I was reading about stress and micromanaging this week. Fear of mistakes and loss of control are often the reasons cited for managers stepping over workplace boundaries. Work-related stress often causes managers to tighten the grip on everything.
The concerns raised in the article, “Stress is Making You Micromanage, which is Making Everything Worse” were fourfold. This out-of-balance managerial style can kill a team’s creativity. It can result in reduced performance or cause people to leave. Fellow team members' health can be harmed. There is also the obvious problem of not allowing people to do what they were hired to do.
The third of those items especially caught my eye. A study was mentioned from Indiana University’s Kelley School of Business. It involved the lack of autonomy at work and the potential health-related consequences. Here’s an important summary finding:
“Examining workers over a seven-year period, the researchers found that people in demanding jobs who had little control over their work were 15.4% more likely to die compared with those in less demanding jobs. Meanwhile, people in demanding roles who did have a high degree of control over their work saw a 34% decrease in the likelihood of death.”
This stood out for me because several years ago I took my fourth work personality test. It revealed an important truth about my approach to work. In essence, if a matter is being discussed or a decision is being made that affects my job, I want to be involved. It comes back to a concern over no control over what impacts me most.
Looking beyond this article, I found a study that was done in the United Kingdom a few years back involving employee work-related stress. Here were the major “stressors” identified by a study completed by University of Plymouth.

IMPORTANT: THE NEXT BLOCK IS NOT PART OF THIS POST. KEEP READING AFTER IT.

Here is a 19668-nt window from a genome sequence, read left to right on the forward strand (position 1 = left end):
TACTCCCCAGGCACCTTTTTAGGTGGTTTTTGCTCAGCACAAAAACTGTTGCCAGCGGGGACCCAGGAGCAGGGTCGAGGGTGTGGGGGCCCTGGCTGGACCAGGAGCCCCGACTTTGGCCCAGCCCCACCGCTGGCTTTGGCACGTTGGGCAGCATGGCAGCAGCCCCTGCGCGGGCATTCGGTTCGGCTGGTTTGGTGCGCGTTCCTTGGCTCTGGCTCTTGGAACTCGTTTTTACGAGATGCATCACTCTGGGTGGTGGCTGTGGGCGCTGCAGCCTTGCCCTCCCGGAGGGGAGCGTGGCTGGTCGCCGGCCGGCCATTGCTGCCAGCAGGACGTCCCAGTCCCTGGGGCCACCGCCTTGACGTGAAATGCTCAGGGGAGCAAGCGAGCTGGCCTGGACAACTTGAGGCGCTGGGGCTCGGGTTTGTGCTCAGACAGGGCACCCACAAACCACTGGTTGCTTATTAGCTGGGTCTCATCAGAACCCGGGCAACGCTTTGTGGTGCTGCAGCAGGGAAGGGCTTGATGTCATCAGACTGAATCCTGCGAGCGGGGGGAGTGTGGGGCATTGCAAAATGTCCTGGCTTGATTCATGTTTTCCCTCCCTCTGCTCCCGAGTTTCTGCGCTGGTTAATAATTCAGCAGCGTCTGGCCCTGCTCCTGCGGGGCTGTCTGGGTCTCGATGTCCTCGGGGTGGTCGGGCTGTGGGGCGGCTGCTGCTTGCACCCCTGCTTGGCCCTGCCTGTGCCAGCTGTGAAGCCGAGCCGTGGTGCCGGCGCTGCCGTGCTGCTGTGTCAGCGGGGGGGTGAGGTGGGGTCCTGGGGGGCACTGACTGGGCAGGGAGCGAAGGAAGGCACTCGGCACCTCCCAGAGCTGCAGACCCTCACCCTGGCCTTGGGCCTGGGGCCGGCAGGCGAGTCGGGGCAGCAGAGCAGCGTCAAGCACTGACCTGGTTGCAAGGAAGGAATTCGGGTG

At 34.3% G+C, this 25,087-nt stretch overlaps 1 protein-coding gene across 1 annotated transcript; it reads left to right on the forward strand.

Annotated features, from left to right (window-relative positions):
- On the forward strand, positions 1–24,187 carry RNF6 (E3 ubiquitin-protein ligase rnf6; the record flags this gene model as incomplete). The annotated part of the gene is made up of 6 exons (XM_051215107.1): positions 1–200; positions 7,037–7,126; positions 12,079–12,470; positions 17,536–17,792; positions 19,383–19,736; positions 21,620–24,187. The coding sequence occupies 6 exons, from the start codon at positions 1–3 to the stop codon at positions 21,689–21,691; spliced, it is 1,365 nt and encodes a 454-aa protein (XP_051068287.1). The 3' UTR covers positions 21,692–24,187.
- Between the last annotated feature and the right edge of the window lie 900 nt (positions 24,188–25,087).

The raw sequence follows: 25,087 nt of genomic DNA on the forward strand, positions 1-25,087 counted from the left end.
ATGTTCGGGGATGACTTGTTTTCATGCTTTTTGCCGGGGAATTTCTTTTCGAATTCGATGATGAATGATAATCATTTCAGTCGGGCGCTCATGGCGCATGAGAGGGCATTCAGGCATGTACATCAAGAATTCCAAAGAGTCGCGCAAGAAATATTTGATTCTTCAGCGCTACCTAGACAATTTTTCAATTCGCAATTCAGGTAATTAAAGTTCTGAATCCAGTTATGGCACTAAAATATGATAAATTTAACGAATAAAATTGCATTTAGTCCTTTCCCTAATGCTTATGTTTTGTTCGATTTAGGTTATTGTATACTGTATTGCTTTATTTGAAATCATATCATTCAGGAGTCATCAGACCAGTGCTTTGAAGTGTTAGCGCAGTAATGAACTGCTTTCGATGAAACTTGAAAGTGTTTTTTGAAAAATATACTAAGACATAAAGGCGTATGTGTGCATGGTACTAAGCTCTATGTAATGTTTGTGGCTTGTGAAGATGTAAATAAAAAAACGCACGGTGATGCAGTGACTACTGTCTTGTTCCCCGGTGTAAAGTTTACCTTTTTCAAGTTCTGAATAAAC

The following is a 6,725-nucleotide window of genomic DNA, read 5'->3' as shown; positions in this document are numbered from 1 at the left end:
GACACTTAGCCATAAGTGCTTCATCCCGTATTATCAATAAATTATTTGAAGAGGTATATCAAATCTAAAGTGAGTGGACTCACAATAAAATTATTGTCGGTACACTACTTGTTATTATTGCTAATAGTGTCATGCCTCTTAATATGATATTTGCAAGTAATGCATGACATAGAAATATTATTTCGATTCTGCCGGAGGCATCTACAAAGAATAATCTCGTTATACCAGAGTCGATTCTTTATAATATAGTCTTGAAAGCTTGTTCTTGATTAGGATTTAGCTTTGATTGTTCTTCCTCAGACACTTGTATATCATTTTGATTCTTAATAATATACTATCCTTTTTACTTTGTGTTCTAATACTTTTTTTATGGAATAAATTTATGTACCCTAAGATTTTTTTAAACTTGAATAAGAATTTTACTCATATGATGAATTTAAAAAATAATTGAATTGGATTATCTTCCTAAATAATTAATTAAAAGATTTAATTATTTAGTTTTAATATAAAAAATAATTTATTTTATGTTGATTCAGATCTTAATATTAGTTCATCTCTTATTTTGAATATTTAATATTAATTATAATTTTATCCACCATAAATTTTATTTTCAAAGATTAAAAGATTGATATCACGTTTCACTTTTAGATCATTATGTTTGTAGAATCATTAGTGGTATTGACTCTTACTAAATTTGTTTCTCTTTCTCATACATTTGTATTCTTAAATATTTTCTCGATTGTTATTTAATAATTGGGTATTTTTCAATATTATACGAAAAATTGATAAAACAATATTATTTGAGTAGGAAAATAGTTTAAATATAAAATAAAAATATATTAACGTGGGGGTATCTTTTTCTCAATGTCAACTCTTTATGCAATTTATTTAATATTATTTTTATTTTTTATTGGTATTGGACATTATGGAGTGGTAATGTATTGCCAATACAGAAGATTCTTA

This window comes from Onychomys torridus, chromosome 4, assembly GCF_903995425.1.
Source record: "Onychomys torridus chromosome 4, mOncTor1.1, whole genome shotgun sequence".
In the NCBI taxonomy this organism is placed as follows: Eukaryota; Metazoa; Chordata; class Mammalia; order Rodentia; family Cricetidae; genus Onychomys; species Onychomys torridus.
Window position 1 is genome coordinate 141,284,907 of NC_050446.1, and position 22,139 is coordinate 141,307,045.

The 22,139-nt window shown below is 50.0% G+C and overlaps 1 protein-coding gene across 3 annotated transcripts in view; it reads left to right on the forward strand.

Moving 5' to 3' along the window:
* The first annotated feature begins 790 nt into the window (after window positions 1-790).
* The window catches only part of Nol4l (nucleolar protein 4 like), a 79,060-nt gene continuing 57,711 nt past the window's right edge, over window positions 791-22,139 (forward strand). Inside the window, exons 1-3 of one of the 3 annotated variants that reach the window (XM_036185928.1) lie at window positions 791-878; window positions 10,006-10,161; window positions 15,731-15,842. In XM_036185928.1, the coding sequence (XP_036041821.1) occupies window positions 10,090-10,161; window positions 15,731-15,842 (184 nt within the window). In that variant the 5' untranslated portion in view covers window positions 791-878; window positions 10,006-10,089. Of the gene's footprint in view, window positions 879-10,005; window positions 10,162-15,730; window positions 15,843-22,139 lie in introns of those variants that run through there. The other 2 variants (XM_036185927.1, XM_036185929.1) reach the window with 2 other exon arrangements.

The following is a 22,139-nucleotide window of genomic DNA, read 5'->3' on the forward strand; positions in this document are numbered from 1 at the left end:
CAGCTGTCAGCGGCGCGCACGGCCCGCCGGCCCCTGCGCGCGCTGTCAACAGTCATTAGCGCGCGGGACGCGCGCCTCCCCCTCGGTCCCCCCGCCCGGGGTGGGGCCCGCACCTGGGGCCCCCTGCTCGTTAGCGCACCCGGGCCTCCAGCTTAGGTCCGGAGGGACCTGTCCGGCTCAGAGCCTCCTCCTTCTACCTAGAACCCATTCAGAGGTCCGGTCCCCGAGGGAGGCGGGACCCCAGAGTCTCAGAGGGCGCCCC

First up was overload. Easy to see how this happens. Unrealistic deadlines and expectations. Technology overload. Being short on staff.
Second was control. Like the Indiana University study, this revealed that a lack of control over aspects of the job (including decision making) stressed workers. Add to that the lack of influence over performance targets.
Work relationships played a role. Dealing with overly aggressive managers, or not getting support from others, stands out. Harassment and isolation were frustration builders. As was others taking or getting credit for the personal achievements of a good employee.
Job security and work-life balance issues were also noted in the study. Workplace stress occurred when resources or communication issues came up. Like when information about what is going on in the organization is missing. Or you don’t have the right equipment to do the job. Or the right training.
Looking over the list, I was stressing out just thinking about the ways workplace stress can build up! The reality is our work will always have “thorns and thistles.” It comes with life. Jesus of Nazareth warned His disciples of life’s downsides, but then explained…“I have told you all this so that you may find your peace in me. You will find trouble in the world—but, never lose heart, I have conquered the world!” (John 16:33, PHILLIPS)
Want help reducing workplace-related stress? Practice counting your blessings. And bring your heaviest burdens to the Source of Peace. You already have His attention.
Consider this your spiritual chill-pill!
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Let’s Talk with Mark Elfstrand can be heard weekdays from 4-6 PM Central. To listen outside the Chicago area, tune to www.1160hope.com for live streaming or podcasts, or download the AM1160 app.
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